57th Georgia Regiment Pt. 2: March to Battle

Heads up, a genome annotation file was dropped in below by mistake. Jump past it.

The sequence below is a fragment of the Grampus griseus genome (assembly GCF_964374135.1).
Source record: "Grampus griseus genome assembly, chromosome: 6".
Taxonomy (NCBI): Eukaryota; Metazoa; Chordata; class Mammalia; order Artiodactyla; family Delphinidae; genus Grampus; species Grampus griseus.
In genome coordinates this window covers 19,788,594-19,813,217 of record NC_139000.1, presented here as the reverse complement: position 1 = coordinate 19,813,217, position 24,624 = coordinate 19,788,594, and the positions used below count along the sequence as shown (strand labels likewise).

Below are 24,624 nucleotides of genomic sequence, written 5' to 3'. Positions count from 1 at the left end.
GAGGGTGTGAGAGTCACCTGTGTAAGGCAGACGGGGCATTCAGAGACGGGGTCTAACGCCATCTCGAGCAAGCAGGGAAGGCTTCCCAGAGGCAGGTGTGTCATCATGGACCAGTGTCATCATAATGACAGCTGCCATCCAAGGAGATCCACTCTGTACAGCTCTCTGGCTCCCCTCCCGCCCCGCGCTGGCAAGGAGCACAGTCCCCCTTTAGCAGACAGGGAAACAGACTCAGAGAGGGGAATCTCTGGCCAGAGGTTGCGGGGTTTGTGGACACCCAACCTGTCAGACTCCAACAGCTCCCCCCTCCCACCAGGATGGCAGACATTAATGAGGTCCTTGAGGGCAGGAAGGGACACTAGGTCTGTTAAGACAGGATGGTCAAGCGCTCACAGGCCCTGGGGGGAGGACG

In March eighteen sixty three Christiana Vinson received a letter from her brother in Law William two months earlier the fifty seventh Georgia regiments company commander had sent her terse this note informing her that her husband's right had died of smallpox she had hoped William could give her some explanation or at least an assurance that writes last days had been comfortable but William didn't know any more than she she did. He wrote Chris. I can't tell you how he was treated. After he was into the hospital I done all that I could to get to go. Wait on him but they would not let me Chris. It hurt me very bad to think that he had to live air and die without any of us with him Chris. You wanted me to fetch him home. When I come if I could if I can I will be sure to do it for I don't want any of my folks to be left in Mississippi? I oh I do hate it worse than any place I have ever been at yet but I am in hope that he is in a better world than this where there is no more war nor troubles. I want you to kiss Charlie for me. Tell him to be a good boy till I come. I'm home and I will bring him a present nothing more only this remains. You're loving brother until death W._d.. Vinson Right Vinson's body would never be brought home to Georgia. He was among the thousands of men abandoned in unmarked graves across the confederate south falling off the historical record with an absent or presumed dead marked on the company roster but his brother William didn't get to disappear just yet he he had to survive until the war was lost. Welcome to survival a podcast original. I'm IRMA BLANCO and I'm Tim Johnson every Monday. We'll take you inside incredible true stories of life or death situations. This is our second episode on the Fifty Seven Th Georgia Infantry Regiment last week we follow the Grueling First Year of the regiment's service through the eyes of the two Vincent Brothers this week will follow William Vinson his comrades the Braswell brothers and other members of the regiment as they made increasingly desperate attempts to survive the civil war at podcast. We're grateful for you our listeners you allow us to do what we love. Let us know how we're doing reach out on facebook and Instagram at podcast and twitter at Park as network and if you enjoy enjoy today's episode the best way to help us is to leave a five star review wherever you're listening it really does help we also now have merchandise so depar- cast dot com slash merch for more information in May of eighteen sixty two roughly thousand men reported for duty in the confederate army's fifty seven th Georgia infantry regiments for the next year they marched in endless circles around the south narrowly avoiding every major battle of the civil war along the way they lost hundreds of soldiers to disease exhaustion and desertion among them was twenty-three-year-old private right Vinson who died of smallpox in January eighteen eighteen sixty three without having fired a single shot in battle his twenty five year old brother Corporal William Vincent didn't even have time to collect his body from the hospital before the troops were ordered to March out to Vicksburg Mississippi Mississippi marching with them with sixteen year old private Robert Braswell the youngest son of an old plantation family from Fort Valley. Just a few miles south of the Vincent's farm his older brothers billion Samuel. You were in Mobile Alabama with the first confederate infantry and Robert needed a good battle story to tell when he saw them again. Luckily after year of endless marching the fifty seventh Georgia was finally about to see some combat on May fourteenth eighteen sixty three the union captured Jackson Mississippi and continued east towards Vicksburg nearby confederate troops were stationed at champion Champion hill halfway between the two cities to stop the unions advance during the moonlight hours of May fifteenth the Thirty Fourth Thirty Six and thirty ninth Georgia infantry regiments made their way up the slope slope of Champion Hill the fifty sixth and fifty seventh however were instructed to stay with the artillery at the base of the hill at an intersection known as the crossroads because of the relatively short range and inaccuracy of nineteenth nineteenth century weaponry soldiers were typically positioned in long straight rose intended to meet the enemy head on however if the opposing troops were able to approach from the side they could easily surround the end of the line and inflict flicked serious damage before the rose could reorient themselves. Thus strategic manuals dictated that the flank of each line should be protected either by fortification a natural barricade or another regiment of soldiers in in this case the all important artillery at the crossroads would be guarded by the fifty sixth and fifty seventh Georgia but there were no other troops left to guard them once they were in position the Georgians look to their left and right and saw nothing they were completely defenseless from every direction they were as the infantry called it cannon fodder General Ulysses s this grant arrived to personally command the Union offensive at ten o'clock the next morning luckily for the fifty seventh Georgia rather than advanced towards the crossroads the Yankees crept silently up the hill from the opposite side hidden among among the dense forest and lock their sights on the row of confederate troops lining the crest of the hill at eleven thirty a M. They suddenly suddenly opened fire. The southerners were caught completely off-guard. Not a single shot had given away the enemy's position in the forest. The confederates barely had time to fire off a single volley before the nine union regiments were storming their ranks battering them with bayonets and daggers due to poor planning and confusion on the part of their commanders. The confederate line at the top of Champion hill was bent at a right angle into sharp L. shape instead of the straight line that was preferred for volley fire tactics to make matters worse. There were giant gaps left where the fifty sixth and fifty seventh Georgia regiments should have been they were outnumbered unprepared repaired and at a severe tactical disadvantage their only option was to fall back one by one each regiment gave up the fight and fled down the hill down at the crossroads Robert Braswell saw a swarm of gray uniforms streaming down the slope. Just a few hundred yards away chased by a stampede of blue-suited Yankees. This was not the kind of glorious battle he'd imagined leading the charge which was the twenty eighth Iowa which was nicknamed the preacher's Regiment since almost all of its members were clergymen but these preachers were the fire and brimstone type shooting off bullets as they ran at the bottom of the hill the fifty seventh commander Colonel William Barclay Lou shouted instructions to fire his assistant officer. Thomas Dyson let down from his horse and waved his hat signaling for the men to get ready then he was struck by a bullet and fatally wounded braswell took cover behind a rail of the wooden fence within seconds the man next to him was shot through the thigh then the man next to him was cut down instantly. We killed and a bullet grazed the face of another soldier nearby blowing the tip of his nose clean off the fifty seventh. Georgia didn't have time to reload their rifles before the fighting priests had completely overrun them. The regiment did the only thing they knew how to do retreat. They made a dash for General John pemberton's headquarters six hundred yards south of the crossroads Pemberton was an accomplished general with decades of battle under his belt. But because of his abrasive personality and northern heritage few of his confederate officers trusted him he had spent the morning riding from camp to camp trying to convince a couple of unruly generals to obey his orders the Georgia the brigade running scared from the battlefield was the last thing he wanted to see when he looked out the window when the soldiers reached the house Pemberton stepped out to meet them he rallied them with an impassioned and speech the exact words have been lost to history but it struck either inspiration shame or fear into their hearts within minutes the rag tag young men of the fifty seventh Georgia Regiment had regrouped and but charging back into battle by the time they made it back to the crossroads they were finally flanked by the reinforcements Pemberton had been trying to pull together all morning but the fifty seventh was still in the center of the Fray Ray surging ahead through the middle of the union line. The spirit of battle rallied them forward by two thirty pm the confederates had pushed the enemy back up the hillside and retaken champion Hill but they they'd taken heavy losses in the process. The fifty seven Georgia had gone into the battle with only four hundred fifty men and left a trail of bodies behind them. It was their first taste of war and then the excitement they were stampeding eating right into the middle of a firestorm with no strategy and no regard for their own safety. The regimens color bear was shot down almost immediately after returning to battle another soldier grabbed the flag bag from his fallen comrades hands but soon he was cut down to the third soldier to pick up the colors was also almost instantly killed still the rest of the men kept pushing forward by late afternoon noon. They were within sight of General Grant's Union headquarters at the champion House. The Yankees were shocked that the men who turned their backs and ran just a few hours earlier. We're now putting up such a spirited fight but as they got closer to the champion House they were greeted by three more Brigades of Union soldiers with sixteen cannons pointed right at them. The union had seemingly unlimited reinforcements -dorsements the confederates were decimated. There were short on ammunition and even shorter on soldiers. There was no way they could outlast grant's forces as night fell general pemberton ordered a retreat the men staggered back over the hill picking up their wounded along the way when the fifty seventh Georgia made it to safety they called role to tally the damages twenty seven dead one hundred and four wounded sixteen sixteen taken prisoner fifty missing and presumed dead of the four hundred fifty men who'd gone into the battle only two hundred fifty three were left to fight the next morning General Joseph Johnston sent Pemberton attend a message. If you are invested in Vicksburg you must ultimately surrender under such circumstances instead of losing both troops and place we must if possible save the troops however Pemberton decided to disregard the order logic be damned he was determined hold firm and defend his post his troops assembled around the perimeter of Vicksburg dug into trenches and waited for the next attack attack the fifty seventh Georgia both because of the heavy losses they'd taken and because of their general lack of fighting skills was told to stay back and guard the southern front at halls ferry road where no attack was expected this prediction proved correct Vincent and Braswell hunker down and waited listening to the distant barrage of artillery through the thick forest to the north at first it was just a faraway echo by May twenty second second it had inched closer. The Yankees were assaulting the square fort just a mile to their left but after a four hour bombardment the noise suddenly stopped it had become clear here to general grant that getting through the confederate defenses in into Vicksburg wouldn't be quick or easy rather than risk more of his men's lives in another firefight he decided to cut off confederate supply lines and outlast ask them until they surrendered he ordered his troops to surround the city dig trenches and settle in for a long siege by the time night fell the fifty seventh Georgia was standing face to face face with four regiments of Union soldiers camped just a few hundred yards down the road over the next few weeks the Yankee trenches kept zigzagging closer while their artillery fired off shells around the clock. The term MM shell shock was coined during World War One to describe the symptoms caused by constant artillery explosions the physical and emotional stress of being exposed to loud repeated blasts can cause anxiety confusion uson nightmares headaches and fatigue as if that wasn't enough one unlucky man from the fifty seventh Georgia peaked over the top of his trench to scope out the scene and was shot in the head by a sniper so the union was employing sharpshooters to kill anyone who showed any movement between the constant cannon fire and the threat of being shot in the head. The men of the fifty seventh were expecting death at any moment if the sharpshooters didn't get them hunger dysentery or malaria would the trenches had stockpiles of bullets but no food or clean water William Vincent started to wonder whether he'd go the same way as his his brother a slow quiet death buried in an unmarked hole somewhere in the wretched state of Mississippi by the end of June half the confederate troops had been pulled out of their entrenchments and taken to the hospital for the few healthy men who remained the food supply was so low the rations were reduced to one biscuit and a piece of rancid bacon each day without adequate food anything and everything everything was being used as sustenance dead horses and Mules stray dogs even shoe leather an official statement went out from the Richmond Headquarters on June twenty eighth the major general recommends to the troops that when a mule is maimed by the fire of the enemy soup is perhaps the most palatable form in which the flesh can be used Robert braswell against all odds had grown another three inches in the past year at a towering six foot four he was now one of the tallest and youngest members of the regiment since bigger bodies naturally require more energy to function and younger people tend to have faster metabolisms This meant that Robert's body would be burning through its fat stores more quickly than his older shorter comrades this put him at an increased risk for the physical and mental effects of starvation including apathy unstable moods and decreased brain function Asian those side effects may have been a factor in his risky next move after a few weeks in the trenches Braswell and a few friends slipped out of their foxhole crept through the sharp shooter infested woods and strolled right into town like the confederate soldiers the civilian residents Vicksburg were also trapped in the city without supply lines as such they weren't overly friendly towards troops who came foraging for food there was always at least one citizen Standing Guard at night to keep wandering soldiers away from their vegetable gardens but one woman sitting on her porch took pity on the starving young boys strolling by she stepped inside and returned with the home baked meat pie still warm from the oven Braswell and his friends gobbled it up in seconds. He thanked her and said that there's the best pie I ever ate ma'am. The woman replied glad it is that's the first rat pie I've ever baked with. Even the townspeople sustaining themselves on Rodents General Pemberton realized he was running out of time. It was clear that the Yankees were willing to stay put until every single. Confederate Starve to death. The only way to survive was to surrender on the afternoon of July third after six and a half weeks in the trenches. The confederates waved a white flag flag of truce pemberton grant met under a tree halfway between their two lines to negotiate the terms of surrender taking all thirty thousand confederates prisoner would be monumentally time consuming and expensive sensitive so instead the troops would be paroled that is they were allowed to go home under the condition that they wouldn't return to duty until an equal number of union soldiers were released in an exchange the next morning on the fourth of July eighteen sixty three the two hundred or so men still standing from the fifty seven Georgia lined up to surrender their arms and colors the ultimate disgrace some of the other regiments had cut up their flags the night before to avoid the dishonor of turning them over to the enemy but the fifty seventh marched forward with their heads held high and their bullet riddled confederate flag billowing in the morning wind one one last time William Vincent had gotten what he wanted he was going home and in one piece but as he laid down his rifle and unclasping his sword belt the relief must've been tinged with disappointment there regimen had lost more than half their men since arriving in Vicksburg and for what nothing was gained not even glory Robert Braswell had finally seen the combat he'd been dreaming about and it ended in failure and shame and when he got home he would have to tell his older brothers all about it coming up the men of the fifty seventh Georgia Georgia go home and almost immediately called back into battle. 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Get your free quote at embrace pet insurance dot com slash survival right now embraced pet insurance dot com slash survival embrace pet insurance is underwritten by American modern insurance group terms and conditions apply see website for details <music>. We are so appreciative of you spending the time to listen to our show and as a thank you we want to do something special for you. Hard cast shows are teaming up to commemorate the fiftieth anniversary of a landmark season in American Erkin history. The summer of nineteen sixty nine for three weeks were diving deep into the summer America hit a boiling point with twenty three special episodes across sixteen different podcast originals surviving on earth is one thing but what about surviving in space on my other podcast extraterrestrial bill and I investigate the Apollo missions in May of nineteen sixty nine as the Apollo ten astronauts passed over the far side of the moon. Their radios videos picked up strange music. It didn't come from ground control. Was it a simple malfunction to hear all of the fascinating summer of nineteen sixty nine episodes search for and subscribe to summer of nineteen sixty nine on spotify or anywhere else you listen to podcast shows and don't forget to tune into my other show extraterrestrial to hear more about surviving the Apollo missions now back to the story <music> on the fourth of July eighteen sixty three the fifty seventh Georgia regiments surrendered at Vicksburg Mississippi at the end of a forty seven day siege after they signed their parole agreements they were sent home until they could be officially exchanged with union prisoners and return to duty when the train rolled into Fort Valley Georgia the starved and dirt cake soldiers were given a hero's welcome. The crowd of enthusiastic friends and neighbors apparently hadn't heard how total their defeat had been Robert Braswell pushed his way through the excitement and found his mother. They barely hugged each other. Hello before she dropped the bad news his grandfather Williamson mims was on his deathbed Williamson. mims was one of the richest plantation owners in the area when he died roberts immediate family stood to inherit hundreds of acres of land and Dan the few dozen enslaved people who worked at it may not have registered in his mind but unlike many of his poorer neighbours Roberts livelihood was directly tied to the war's final outcome meanwhile William Vincent Jason made the Fifteen Mile Journey from Fort Valley back to Crawford County his family would be full of questions his little brother had died on his watch and now he had to tell the tale to his grieving parents to little charlie okay who just turned two and would grow up without a father and to Christiana widowed at age twenty three he couldn't even tell them that right had died in the service of a great cause anyone who had been on the battlefield could see the confederacy was doomed. He wasn't alone all over Fort Valley. The men of the fifty seventh were dodging questions about the war combat veterans often avoid talking about their experiences for a variety of different reasons for those who experience P._t._S._d.. It can be painful to recount traumatic memories for others. According to author and Iraq war veteran David W peters many times they feel the story would be too much for their loved one to here but there are deeper reasons veterans. Don't talk about it. We know any story we tell cannot capture what really happened over there and what really happened inside of us after a few months of rest the troops were called back to Savannah in mid October eighteen sixty three the prisoner exchange with a union still hadn't officially happened but the confederate leadership didn't see that as a problem the rank and file soldiers beg to differ if they were captured in battle or otherwise found out by the Yankees they could be executed for breaking the terms of their parole. When the fifty-seven Georgia regrouped in Savannah they were hit with of yet another blow to their morale their trusted commander Colonel Bark Lou was gone on sick? Leave William Vincent had been in Barclays Regiment for two years ever since he first enlisted in the state troops if their unfailing leader could make it through all hope was gone soon after arriving the fifty seventh was assigned to guard Fort Bar tow three miles east of Savannah since there were only about two hundred men left after their regiment this meant every soldier had to stand watch at the picket line every single day without being relieved true standing in silence at camp was better than crouching in the trenches but it bread boredom boredom it gave them time to think time to dwell on their inevitable defeat and after a few months the entire brigade had had enough of the civil war in January eighteen eighteen sixty four the fifty fourth Georgia which was stationed at rose do island on the coast of Savannah began plotting a mutiny on the night of the twelfth they would grab their arms and ammunition and March right out of camp. Damn they planned on moving through Savannah picking up their fellow soldiers and bowl you and white bluff and meet the fifty seventh at their camp at Fort Bardo from there the brigade would make their way across the country. Stopping at every fort in their path and convince the rest of the confederate army to abandon their posts and joined the march home the soldiers knew they were fighting a losing battle and the surest way to survive vives was to surrender the low ranking men didn't have the authority to formally surrender but if the entire army refused to fight it would in effect in the war before more lives were lost. It's unclear exactly how how many men were involved in the plot but they seemed fully confident that the rest of their comrades would be willing to join them and at first it looked like they were right a petition circulated throughout at least three camps in the brigade collecting getting the signatures of men who pledged to participate but just days before the mutiny was scheduled to begin one still loyal soldier in the fifty fourth Georgia revealed the plan to his officer who passed the news onto the brigade commander Brigadier General Raleigh e Colston. The ringleaders of the plot were promptly arrested. There was no proof that any men from the fifty seventh Georgia were involved but since the entire higher plan relied on their participation the regimen couldn't escape the blame in his official recommendations after the incident Colston asked the regional commander too kindly remove the fifty seventh from his brigade. He wrote in the spirit of this regiment is bad. The impression prevails probably with good reason that they will not fight if brought before the enemy they are demoralized by the influence of home to which they are to near the fifty seventh knew they had to do something to redeem their reputation or they'd lose their relatively comfortable post in savannah and be thrown back onto the marching trail on March seventh eighteen sixty four the men collectively actively published a statement in the Savannah Republican. It read resolved that the fifty seventh Georgia Regiment unconquered by their toils in Kentucky or the misfortunes of Middle Tennessee and Mississippi are determined never never to lay down our arms until truth and justice be crowned with liberty in the glorious independence of our beloved country resolved that nothing has yet occurred to shake our confidence in the ability of the south finally to achieve her independence. The lofty rhetoric did absolutely nothing to change their commanders opinion but luckily before Colston could punish them too. Severely their ranks were reorganized once again. Colston was reassigned to the garrison in Petersburg Virginia and the fifty seventh Georgia was sent to defend Atlanta. They join a new brigade under the firm hand of fifty seven year old General Hugh W Mercer on May Twentieth The regiment stepped off the train at Altoona station just north west of Atlanta. They only just marched into camp. When Robert Braswell heard a familiar voice calling his name he he turned to see his two older brothers Billy and Samuel? It was the first time they'd seen each other in two years and Robert Barely recognize them. They were so thin and weary billy now twenty four I had lost the patriotic spark in his eyes he'd been promoted to master sergeant and keeping his brigades spirit up was a heavy burden to bear Samuel at twenty years old wasn't looking much better just five five days earlier there regiment had seen their first heavy combat at the battle of Saka and hundreds of their men had been killed but now all three braswell brothers would be fighting side by side in the same division. At least they could be miserable together. There was one other familiar face among the crowd Colonel Charles Olmsted the once commander of Fort Pulaski in the two years since the siege at Polaski Olmstead had matured from green first time commander to an accomplish twenty seven year old warhorse his regiment the first Georgia volunteers had just been reassigned to join Mercer's Brigade Olmstead recognized a few of his Old Georgia state troops at the Camp Robert Braswell William Vincent now he'd finally get to see them in action. The greenhorns who'd earned their stripes the boys who had become men or for the bright eyed youngsters who had become the most forlorn regiment in the confederate army olmstead must have been surprised by the starry state of the fifty seventh Georgia they'd only ever participated faded in one battle but they had lost three quarters of their men and the few who remained were starved sickly and utterly devoid of hope he soon found out the reason Mercer's Brigade was part of a reserve division which meant they were forced to wander all over to support whichever confederate division needed assistance the fifty seventh as we know was used to this by now but olmsted and his first Georgia volunteers had had thus far spent most of their time stationed in Savannah joining the reserve ranks was a rude awakening. The Brigade was roused from their beds at all hours of the night for sudden movements up and down Kennesaw Kennesaw Mountain Olmstead recalled the memory of the night marches is like a nightmare to me horses and men wearied and exhausted stumbling along through red clay mud and darkness ordinarily on the March the men were lively and good natured often breaking into songs but these night tramps were generally made in Moody silence the next two months past as expected a series of minor skirmishes his and retreats a few weeks in the trenches and absolutely no progress toward pushing the Yankees back no matter how many union soldiers they killed more and more troops arrived to replace them by the beginning inning of July. The weary confederates gave up the only thing left to do was retreat regroup and prepare for the inevitable battle for Atlanta. The order to retreat came down at about eleven pm on July Second Mercer's Brigade was once again roused from their slumber to march through the darkness behind them. The peaks of Kennesaw mountain burned read as cannon fire fire set the trees ablaze Olmstead sat on his horse nodding off in sleep then suddenly his I snapped open. He had the feeling of being somewhere familiar they were marching across the campus of the Georgia Georgia Military Institute where Olmstead had gone to school he remembered watching the mountain burn once while he was a student not from battle but from a brushfire Olmstead took one last look at the dorm where they'd spent so many nights dreaming of the future he knew that in a matter of days every brick would be turned to rubble when they made it to their camp outside Atlanta the next morning olmsted received even more demoralizing news the brigade's commander Hugh W Mercer had fallen. Ill olmstead would be replacing him. He kept his expression steady and accepted the command. He couldn't show his superiors any hint that he was reluctant. As he lined his men along the city's northern perimeter at Peachtree Creek olmstead remark to Captain Wallace Howard that they were nearing the point where the great battle must be fought thought Howard replied candidly. I don't know it looks to me like the beginning of the end while Mercer's Brigade or now homesteads brigade assumed position along the southern side of Peachtree each Tree Creek Union troops were forming their line right across the water. Even though they were standing nose to nose there was an unspoken agreement among both sides that they would hold their fire since their firearms took longtime to reload the most effective strategy was to attack in one sudden coordinated charge firing off stray shots before the action officially commenced was considered a serious breach in protocol so. The men stood on their respective sides of Peach Tree Creek for over a week waiting for the order to shoot with the war on pause. The mood was positively friendly. They shouted jokes across the water calling calling each other Yank and Johnny Rabb the Union troops had luxuries that were unheard of in the confederate camps like coffee and sugar occasionally the soldiers would swim out to meet each other and trade tobacco for Food Food Olmstead didn't see a problem with this but he was ordered to put a stop to it still when he looked across the river in the cold rainy morning and saw the Yankees carrying around their pots of steaming hot coffee he he couldn't help but feel paying of jealousy after ten days of waiting homesteads orders finally came down on the morning of July twentieth. The union was crossing Peachtree creek the the battle was about to start coming up the fight for Atlanta begins now back to the story on July twentieth eighteen in sixty four confederate troops lined up along peachtree creek ready to defend Atlanta from the union soldiers just across the water when Robert Braswell took his position on the riverbank he looked over to see his brother's others billion Samuel standing just a few hundred yards away the fifty seventh Georgia and the first confederate infantry were stationed side by side at four P._M.. They charged Olmstead had led his brigade through the patch of dense swampland and broke out into the clear fields to find absolutely nothing their division had aligned themselves too far to the right and homesteads instead brigade missed the union line entirely instead the brunt of the enemy attack was met by the regiment directly homesteads left the first confederate infantry in the confusion a portion of homesteads brigade gade including the fifty seventh Georgia had been pulled to the left following the first confederate right into the Hornets nest they cut through the trees and found themselves surrounded by an entire division of union in troops alone and unexpectedly under fire from all sides. The confederate infantry had no hope of winning this battle or even surviving it their commander General Clement Stevens Wins Road Out to the front of the line and ordered his men to fall back as he was speaking he was shot in the head and instantly killed the fifty seventh. Georgia didn't need to be told twice they did did they did best scattered and ran Robert Braswell ducked through a hail of gunfire choked by clouds of smoke leaping over the fallen bodies in his path he climbed through the woods and over the banks the creek without looking back all but sixteen members of the fifty seven Georgia made it out safely and met up with the rest of their brigade but as the Sun said news trickled in from the battlefield the first confederate unfettered infantry had been decimated at least a third of their men were dead Robert's mind flashed with visions of the body's heat crawled over on his way to safety his brothers could have been among the pile he he slipped through the ranks to find what remained of the first confederate bandaging their wounds by the last light of dusk there Robert heard the news billy and Samuel Braswell were both dead their our bodies had been abandoned on the battlefield along with hundreds of their comrades Robert Wood. Remember this as the defining moment of his life the separation point between the before and after he'd seen hundreds of his fellow soldiers friends and neighbors die in the past two years of losing his brothers was different. The youthful idealism that had once marked his perception of war was now completely extinguished over the next few days the battle for Atlanta fell into unmitigated chaos while the Georgians were marching into position on the morning of July twenty second their divisional commander under General William Walker was suddenly shot from his horse by a single bullet and fatally wounded general mercer. The former leader of the Mercer Olmstead Brigade was chosen to replace him almost immediately mercer made the decision to send two of the divisions three brigades into battle against a much larger union force. They were both promptly pulverized leaving homesteads brigade as the only only unit left while the leadership was debating their next move a stray shell exploded a piece of shrapnel hit instead in the head knocking him unconscious for weeks Colonel Bark lieu of the fifty seventh Georgia took his place leaving the only brigade of the entire division before evening fell bark. Lou literally checked out and headed to the hospital quote exhausted by the fatigues of the day he was replaced faced by Lieutenant Colonel Morgan rawls before the troops even had time to process the change in leadership roles was critically wounded. He was replaced by Lieutenant Colonel Cincinnati's. S Guidon who who just a few hours earlier had been the second in command for the fifty seventh Georgia at this point guidance battlefield reports stated the Brigade was in the utmost state of confusion as regarded. It's organization I immediately ordered ordered in advance but the men could be induced to go no farther as darkness set in the Mercer Olmstead Barca Lou Rawls Guidon Brigade decided to hunker down in their trenches and call it a night when the sun rose the next morning the confederates raised their white flag and negotiated a truce during only a few days of battle the confederate forces had suffered somewhere between five thousand five eight hundred and eight thousand casualties Mercer's Brigade had lost nine hundred twenty nine men more than a third of their original force standoffs and skirmishes continued until the beginning of September when the confederates withdrew from Atlanta Entirely Union General William tecumseh Sherman held Atlanta as his headquarters for the next two months forcibly evacuating all of its cities residents then in November eighteen sixty four he moved his troops out burned what was left of the city and began his infamous march to the sea throughout November Union soldiers has marched South East from Atlanta to Savannah leaving a trail of smoldering ash in their wake entire cities were burnt to the ground not just military forts but homes and private land Sherman an employed a scorched earth policy believing the war would only end if the confederacies infrastructure and economy were completely destroyed he burned civilian property rail lines and businesses he even pull all data from the eighteen sixty census to target areas with the most agriculture his troops foraged for crops stole horses and wagons and then set farms ablaze under direct orders to enforce a devastation shen more or less relentless in January eighteen sixty five the mercer Olmstead Brigade traveled across Georgia on their way to North Carolina as they pass through their hometowns hundreds of soldiers slipped away way to find their families never to be seen again seeing the complete destruction of their homeland. The men knew there was no use in fighting anymore. Even olmstead admitted there was little hope for the confederate cause us and I was about to enter another campaign from which there might be no return with the confederacies defeat so imminent the threat of legal punishment for desertion no longer carried much weight and with most of their towns. Hounds already burnt raised unoccupied helping their families survive seemed more urgent than defending whichever faraway basis that were still standing the safest strategy was indeed to go home and wait for the war to be over by the time they arrived in North Carolina so many men had deserted that Olmstead had to travel back to Georgia and place advertisements in the local papers asking the members of his brigade to return to duty he eventually pulled together about five hundred soldiers. William Vinson dutifully came back as did Robert Braswell since neither man had children to support they might have felt obligated needed to keep up the fight while their fellow soldiers headed home to look after their families or they might have felt that after everything they'd lost they might as well stick it out to the end. The handful of survivors from the fifty seventh Georgia Asia were consolidated into homesteads original regiment. The first Georgia Volunteers Olmstead recalled they made a regiment that any man might be proud of and I was proud but it never fired another shot for the war war was practically at its end on April ninth eighteen sixty five generals Lee and grant met at Apple Matic's courthouse to negotiate a surrender on the twenty six word word came down to homesteads camp that the documents had been signed the civil war was finally over some of the soldiers were furious. They screamed and swore refusing to surrender others cried faced with the reality that all of their sacrifices have been for nothing. Most were just relieved to finally go home. Charles olmsted had mixed emotions he recalled. I was weary three of war and of the long separation from my wife and children I was thankful to that life had been spared and that a new career could be begun yet. Nevertheless it was impossible to avoid a deep feeling of depression Russian as memory brought back the high hope and courage with which we had entered the war of the thousand men who would originally formed the fifty seventh Georgia Regiment in May eighteen sixty two only one hundred hundred seventy remained as they turned over their arms in April eighteen sixty five as a small consolation. The survivors were allowed to keep their colors. The troops marched back to Georgia with with their battle flags flying one last time the destroyed railways forced the men to make the two hundred thirty mile journey from Greensboro North Carolina to Augusta Georgia on foot put when they reached Augusta in early May the regiment disbanded after three years of living and fighting together it was the last time most of them would ever see each other Charles Olmsted now twenty ninety eight and war-weary was ready to go home and see his family for the first time in years his wife had given birth to a baby son and olmstead still hadn't seen him but before he could start the journey home he received two pieces of devastating news confederate officers and their families had been banished from Savannah after Sherman occupied the city his family was taking refuge with his mother in law in Milledgeville and as for the baby he had died in infancy olmstead would never get to meet him. Robert braswell returned to Fort Valley is the only living son in his family he was eighteen now. Now hardened man little remained the spirited young adventurer who'd boarded the train to Savannah for years earlier. One thing he was sure of was that he would never leave for valley again. When William Vincent made at home he learned that writes wife Christiana had died of unknown causes the previous year Charlie who was about to turn four was being raised by relatives while no records remain of what happened happened to the Vincent Family Farm we can assume that like the rest of Georgia's farmers they were struggling between the damage that had been sustained during the war and period of particularly bad weather crop harvests had fallen drastically mystically by the end of the war in eighteen sixty five the annual cotton yield was less than a tenth of what it had been in eighteen sixty beyond the fields? The rest of Georgia's economy and infrastructure was in shambles else. Homes and businesses have been turned to ash the short lived confederate currency was now completely worthless and the states four hundred sixty thousand newly emancipated slaves found themselves thrust west into the middle of the chaos in an attempt to reintegrate the former confederate states into the Union Congress passed the first reconstruction act in eighteen sixty seven placing the south under U._S.. Military occupation former confederates were barred from voting or holding office and the Georgia state government was dissolved until they agreed to ratify the fourteenth amendment and give full citizenship and voting rights to its black residents Georgia Georgia quickly complied but the forceful federal tactics only exacerbated political and racial tensions the political conflicts and widespread destruction of the civil war which shape Georgia for the rest of its history story although the institution of slavery had finally come to an end a new era of racial violence and economic instability was just beginning for better or worse life would never be the same for the soldiers soldiers and civilians who survived the war after the dust of the civil war had settled Charles olmsted went onto a quiet career in life insurance shipping and banking although he never never met his only son he and his wife Florence raised three daughters he died in Savannah at the age of eighty nine Robert Braswell true to his word never left Fort Valley again. He married his childhood hood sweetheart and raised seven children on the farm land he inherited from his late grandfather but over the years nearly all the land was sold to keep the family afloat in the turbulent economy in his later years Robert became known around Fort Valley as a war hero and a local historian. There's no record of what happened to William Vincent between his surrender in eighteen sixty five and his death in nineteen sixteen at the age of seventy-nine nine as for right in Christiana Son Charley he eventually moved to make and found success as a farmer Charlie was still an infant when both of his parents died all he had to remember them by was the bleak letters. Write had sent home from the battlefield and a photograph the couple had taken before the war even decades later Charlie's daughter recalled seeing him stared down at the photo with Tears Rolling Rolling from his is trying to piece together the lives of the forebears who didn't survive to tell their stories. Thanks for listening to survival for more information amongst the many sources we used we found hell's broke loose in Georgia survival in a civil war regiment by Scott Walker extremely helpful to our research. You can find all of our casts shows on spotify and anywhere you listen to podcasts if you enjoy the show the best way to help is to leave a five star review and don't forget to follow us on facebook and Instagram at podcast and twitter at podcast network. We'll see you next time. Survival was created by Max Cutler is a production of cutler media and as part of the podcast network it is produced by Max and Ron Cutler sound design signed by Michael Eisner with production assistance by Ron Shapiro and Paul Moller Additional Production Assistance by Carly Madden and Maggie Admire Survival is written by Kate Gallagher and stars Irma Blanco and Tim Johnson. Don't forget to check out my other show extraterrestrial as it looks into the Apollo missions plus. You can check out all the other episodes of podcasts summer of sixty nine event haunted.